Hamas says group’s senior rocket maker killed, 11 wounded in Israeli air strikes

Saturday, July 31, 2010

Israeli airstrike kills senior Hamas rocket maker

GAZA CITY, Gaza Strip — Israeli warplanes fired missiles, killing a senior commander of the Hamas military wing and wounding 11 people in five targets hit across Gaza overnight, the group and the military said Saturday.

The Israeli military said the strikes were in response to a powerful rocket fired from Gaza that hit the Israeli coastal city of Ashkelon on Friday, causing damage but no injuries.

Gaza’s Islamic militant Hamas rulers said their slain member was Issa Batran, 42, a commander of the groups’ military wing in central Gaza and a senior rocket maker.

Batran had survived several previous Israeli attempts to kill him, but his wife and five of his children were killed during Israel’s three-week war in Gaza that ended in January 2009.

Later Saturday, some 3,000 Hamas loyalists marched in Batran’s funeral procession, firing guns, waving the group’s green banner and Palestinian flags. Batran was buried in a grave next to his wife and children.

The cross-border violence came after weeks of relative calm and raised concerns of further escalation.

A Hamas spokesman said the militant group would avenge Batran’s killing.

“Hamas will not be quiet over the blood of its martyrs,” said Hamad al-Rakab. “Israel is opening all the gates of fire. This blood will cascade into rage and fire,” al-Rakab said.

Hamas said eight of its supporters and three civilians were also wounded in the overnight airstrikes.

The strikes hit a smuggling tunnel that runs under the Gaza-Egypt border used for smuggling weapons, the military said, as well as Batran’s shack in central Gaza, which was likely used to make rockets, and a Hamas military training camp in Gaza City.

Israel’s military says more than 400 rockets and mortars have been fired from Gaza since Israel ended its punishing assault in the Hamas-run coastal area 19 months ago.

The Islamic militants have been building crude rockets for the past decade, and have fired hundreds of them at Israeli border towns.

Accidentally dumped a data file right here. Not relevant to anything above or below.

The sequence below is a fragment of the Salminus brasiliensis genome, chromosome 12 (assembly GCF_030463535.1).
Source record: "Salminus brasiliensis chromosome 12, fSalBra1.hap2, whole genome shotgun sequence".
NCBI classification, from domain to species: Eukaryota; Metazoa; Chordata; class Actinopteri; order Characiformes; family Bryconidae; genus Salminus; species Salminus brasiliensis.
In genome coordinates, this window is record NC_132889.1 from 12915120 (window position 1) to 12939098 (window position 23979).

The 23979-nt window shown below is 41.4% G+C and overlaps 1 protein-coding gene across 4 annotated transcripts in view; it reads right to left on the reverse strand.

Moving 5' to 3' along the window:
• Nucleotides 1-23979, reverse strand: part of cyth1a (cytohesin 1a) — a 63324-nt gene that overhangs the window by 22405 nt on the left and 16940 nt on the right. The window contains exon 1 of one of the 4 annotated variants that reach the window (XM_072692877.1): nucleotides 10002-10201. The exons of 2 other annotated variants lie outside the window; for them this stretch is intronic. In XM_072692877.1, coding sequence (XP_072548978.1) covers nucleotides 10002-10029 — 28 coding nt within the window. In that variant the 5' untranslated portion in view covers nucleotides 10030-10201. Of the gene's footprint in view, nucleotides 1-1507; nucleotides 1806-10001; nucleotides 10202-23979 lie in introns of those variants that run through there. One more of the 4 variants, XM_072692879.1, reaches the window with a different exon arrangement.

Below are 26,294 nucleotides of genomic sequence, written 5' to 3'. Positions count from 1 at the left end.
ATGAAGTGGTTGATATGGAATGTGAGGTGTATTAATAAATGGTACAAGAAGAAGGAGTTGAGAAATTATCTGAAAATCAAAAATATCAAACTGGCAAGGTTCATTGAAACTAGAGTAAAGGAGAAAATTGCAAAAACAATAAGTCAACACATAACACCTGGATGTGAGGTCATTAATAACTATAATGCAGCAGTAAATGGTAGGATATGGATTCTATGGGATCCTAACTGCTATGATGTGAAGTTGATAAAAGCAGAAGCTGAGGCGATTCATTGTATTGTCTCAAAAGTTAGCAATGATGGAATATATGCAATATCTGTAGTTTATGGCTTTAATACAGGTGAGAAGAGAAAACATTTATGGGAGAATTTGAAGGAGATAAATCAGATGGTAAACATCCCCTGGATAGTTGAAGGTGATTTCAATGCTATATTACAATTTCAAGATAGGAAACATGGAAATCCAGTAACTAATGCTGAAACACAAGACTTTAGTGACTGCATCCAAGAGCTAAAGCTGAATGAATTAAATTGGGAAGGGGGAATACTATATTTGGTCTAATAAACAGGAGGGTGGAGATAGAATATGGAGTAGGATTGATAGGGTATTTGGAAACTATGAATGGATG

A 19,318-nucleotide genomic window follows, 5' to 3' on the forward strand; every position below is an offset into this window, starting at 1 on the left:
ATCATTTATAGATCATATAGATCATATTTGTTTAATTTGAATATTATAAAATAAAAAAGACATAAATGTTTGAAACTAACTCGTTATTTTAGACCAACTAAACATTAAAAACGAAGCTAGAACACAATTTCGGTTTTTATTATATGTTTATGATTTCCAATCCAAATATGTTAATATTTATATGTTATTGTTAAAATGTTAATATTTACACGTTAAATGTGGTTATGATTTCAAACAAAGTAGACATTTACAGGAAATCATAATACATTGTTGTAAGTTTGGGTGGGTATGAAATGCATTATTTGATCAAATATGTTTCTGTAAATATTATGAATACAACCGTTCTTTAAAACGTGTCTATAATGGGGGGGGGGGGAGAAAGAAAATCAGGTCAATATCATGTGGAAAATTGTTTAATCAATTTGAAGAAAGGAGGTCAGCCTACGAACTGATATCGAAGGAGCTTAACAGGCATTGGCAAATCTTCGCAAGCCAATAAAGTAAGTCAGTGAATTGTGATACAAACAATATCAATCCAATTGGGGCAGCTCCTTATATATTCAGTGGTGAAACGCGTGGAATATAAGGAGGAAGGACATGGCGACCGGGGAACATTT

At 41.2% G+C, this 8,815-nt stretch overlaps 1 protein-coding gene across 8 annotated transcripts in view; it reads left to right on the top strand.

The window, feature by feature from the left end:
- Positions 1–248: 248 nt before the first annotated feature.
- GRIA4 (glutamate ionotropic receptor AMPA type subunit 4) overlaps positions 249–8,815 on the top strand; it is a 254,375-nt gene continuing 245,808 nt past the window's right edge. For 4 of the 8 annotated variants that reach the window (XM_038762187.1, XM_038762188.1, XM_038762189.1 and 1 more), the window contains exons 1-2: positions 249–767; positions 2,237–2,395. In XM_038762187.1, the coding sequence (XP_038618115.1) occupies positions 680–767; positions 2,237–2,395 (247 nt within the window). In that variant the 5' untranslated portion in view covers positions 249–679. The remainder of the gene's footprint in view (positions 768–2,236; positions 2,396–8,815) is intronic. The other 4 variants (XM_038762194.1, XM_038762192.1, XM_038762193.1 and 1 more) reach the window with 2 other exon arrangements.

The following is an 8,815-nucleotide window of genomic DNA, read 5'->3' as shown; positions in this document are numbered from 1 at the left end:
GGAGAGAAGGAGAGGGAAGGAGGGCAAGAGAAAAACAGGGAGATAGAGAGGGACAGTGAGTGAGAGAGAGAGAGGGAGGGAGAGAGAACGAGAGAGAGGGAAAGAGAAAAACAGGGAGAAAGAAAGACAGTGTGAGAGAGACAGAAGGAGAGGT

However, Hamas has largely held its fire since Israel’s military offensive against Gaza, and most of the 400 rockets were pelted by smaller militant groups. They were mostly crude, short-range rockets. However in Friday’s attack, Ashkelon was hit by a military-grade Grad rocket that can travel longer distances and cause far more damage.

There was no claim of responsibility for the strike on Ashkelon, a city of 120,000 located 11 miles (18 kilometers) to the north of Gaza and a short drive from Israel’s main population center in Tel Aviv.

Hamas has ruled Gaza since seizing power in 2007, wresting control from their Fatah rivals of the internationally backed Palestinian President Mahmoud Abbas.

Also Saturday, Israeli forces wounded a Gaza man who strayed near to the large concrete wall separating the two territories.

An Israeli military spokeswoman said the man was part of a group that ignored warning shots by soldiers. She said soldiers then fired toward the men’s lower bodies to keep them away from the border area. The spokeswoman spoke on condition of anonymity in line with military regulations.

Israel maintains a system of warning shots, then a shoot-to-kill policy for Palestinians who approach the Gaza-Israel border. The policy was initially created to scare off militants firing rockets close to the sensitive area, but it also endangers impoverished Gazans who frequently haul donkey carts close to the border to gather pebbles, which they later sell to builders to make cement, and to collect scrap metal to recycle.

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